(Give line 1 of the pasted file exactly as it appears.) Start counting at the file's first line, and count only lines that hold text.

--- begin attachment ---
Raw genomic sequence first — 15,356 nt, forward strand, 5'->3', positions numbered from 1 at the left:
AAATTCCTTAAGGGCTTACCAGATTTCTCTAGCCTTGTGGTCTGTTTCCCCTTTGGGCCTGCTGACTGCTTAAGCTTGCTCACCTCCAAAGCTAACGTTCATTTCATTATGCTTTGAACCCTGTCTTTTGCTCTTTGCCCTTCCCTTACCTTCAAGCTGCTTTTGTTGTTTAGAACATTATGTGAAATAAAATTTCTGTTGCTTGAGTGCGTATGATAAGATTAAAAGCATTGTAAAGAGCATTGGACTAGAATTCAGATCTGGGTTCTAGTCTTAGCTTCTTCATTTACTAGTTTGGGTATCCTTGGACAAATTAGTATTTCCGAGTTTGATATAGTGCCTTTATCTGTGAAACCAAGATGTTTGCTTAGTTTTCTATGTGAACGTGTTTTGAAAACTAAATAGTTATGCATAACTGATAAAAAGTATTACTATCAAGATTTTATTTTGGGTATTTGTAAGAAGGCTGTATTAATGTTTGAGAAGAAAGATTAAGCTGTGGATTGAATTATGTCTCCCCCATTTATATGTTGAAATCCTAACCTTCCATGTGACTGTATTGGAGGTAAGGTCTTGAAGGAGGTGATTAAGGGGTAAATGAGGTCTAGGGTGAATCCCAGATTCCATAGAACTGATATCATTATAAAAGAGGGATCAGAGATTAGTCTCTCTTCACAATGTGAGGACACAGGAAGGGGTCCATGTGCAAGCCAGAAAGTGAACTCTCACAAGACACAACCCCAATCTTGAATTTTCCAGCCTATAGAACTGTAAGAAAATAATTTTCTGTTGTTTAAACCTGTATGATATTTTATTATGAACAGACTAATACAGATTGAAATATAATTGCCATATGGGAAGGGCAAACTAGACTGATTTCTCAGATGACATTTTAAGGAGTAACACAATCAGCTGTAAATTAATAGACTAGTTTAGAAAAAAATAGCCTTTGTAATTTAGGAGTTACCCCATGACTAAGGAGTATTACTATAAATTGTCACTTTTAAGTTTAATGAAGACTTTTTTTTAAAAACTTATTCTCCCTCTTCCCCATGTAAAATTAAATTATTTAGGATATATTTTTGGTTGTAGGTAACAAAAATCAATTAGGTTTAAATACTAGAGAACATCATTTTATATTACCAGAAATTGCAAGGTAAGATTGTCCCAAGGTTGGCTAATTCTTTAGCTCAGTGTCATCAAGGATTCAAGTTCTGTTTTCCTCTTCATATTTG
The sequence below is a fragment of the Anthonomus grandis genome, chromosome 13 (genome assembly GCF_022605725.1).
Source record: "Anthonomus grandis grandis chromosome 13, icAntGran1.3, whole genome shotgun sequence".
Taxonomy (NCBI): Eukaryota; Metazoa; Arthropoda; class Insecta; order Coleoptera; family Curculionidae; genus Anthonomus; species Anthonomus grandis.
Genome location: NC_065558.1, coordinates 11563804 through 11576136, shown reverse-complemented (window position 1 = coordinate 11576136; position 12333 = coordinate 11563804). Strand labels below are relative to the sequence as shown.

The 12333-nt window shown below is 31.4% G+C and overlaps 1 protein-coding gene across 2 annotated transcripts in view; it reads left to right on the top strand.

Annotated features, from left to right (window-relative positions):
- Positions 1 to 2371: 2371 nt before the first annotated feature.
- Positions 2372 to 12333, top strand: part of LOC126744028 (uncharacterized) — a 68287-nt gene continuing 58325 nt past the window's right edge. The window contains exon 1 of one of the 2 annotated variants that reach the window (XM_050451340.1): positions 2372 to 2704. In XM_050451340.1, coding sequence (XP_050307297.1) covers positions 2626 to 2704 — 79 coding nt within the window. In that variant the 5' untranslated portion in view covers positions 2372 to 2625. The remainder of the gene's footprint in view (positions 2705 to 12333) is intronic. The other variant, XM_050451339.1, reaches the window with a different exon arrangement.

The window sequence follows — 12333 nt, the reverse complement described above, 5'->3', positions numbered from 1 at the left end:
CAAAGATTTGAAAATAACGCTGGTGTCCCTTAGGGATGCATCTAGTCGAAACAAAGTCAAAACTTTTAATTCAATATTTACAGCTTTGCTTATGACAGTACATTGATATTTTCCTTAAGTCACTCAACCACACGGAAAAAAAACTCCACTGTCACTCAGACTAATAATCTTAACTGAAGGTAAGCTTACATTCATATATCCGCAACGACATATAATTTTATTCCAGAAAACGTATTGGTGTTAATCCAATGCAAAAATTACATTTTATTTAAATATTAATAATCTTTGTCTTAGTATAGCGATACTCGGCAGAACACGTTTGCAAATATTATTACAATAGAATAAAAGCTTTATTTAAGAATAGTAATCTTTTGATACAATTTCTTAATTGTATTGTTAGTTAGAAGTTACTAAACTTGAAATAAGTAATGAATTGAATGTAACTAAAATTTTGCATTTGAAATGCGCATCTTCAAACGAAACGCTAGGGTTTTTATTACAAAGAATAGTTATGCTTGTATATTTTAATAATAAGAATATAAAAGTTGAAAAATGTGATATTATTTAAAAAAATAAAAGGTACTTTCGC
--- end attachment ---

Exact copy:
Raw genomic sequence first — 15,356 nt, forward strand, 5'->3', positions numbered from 1 at the left: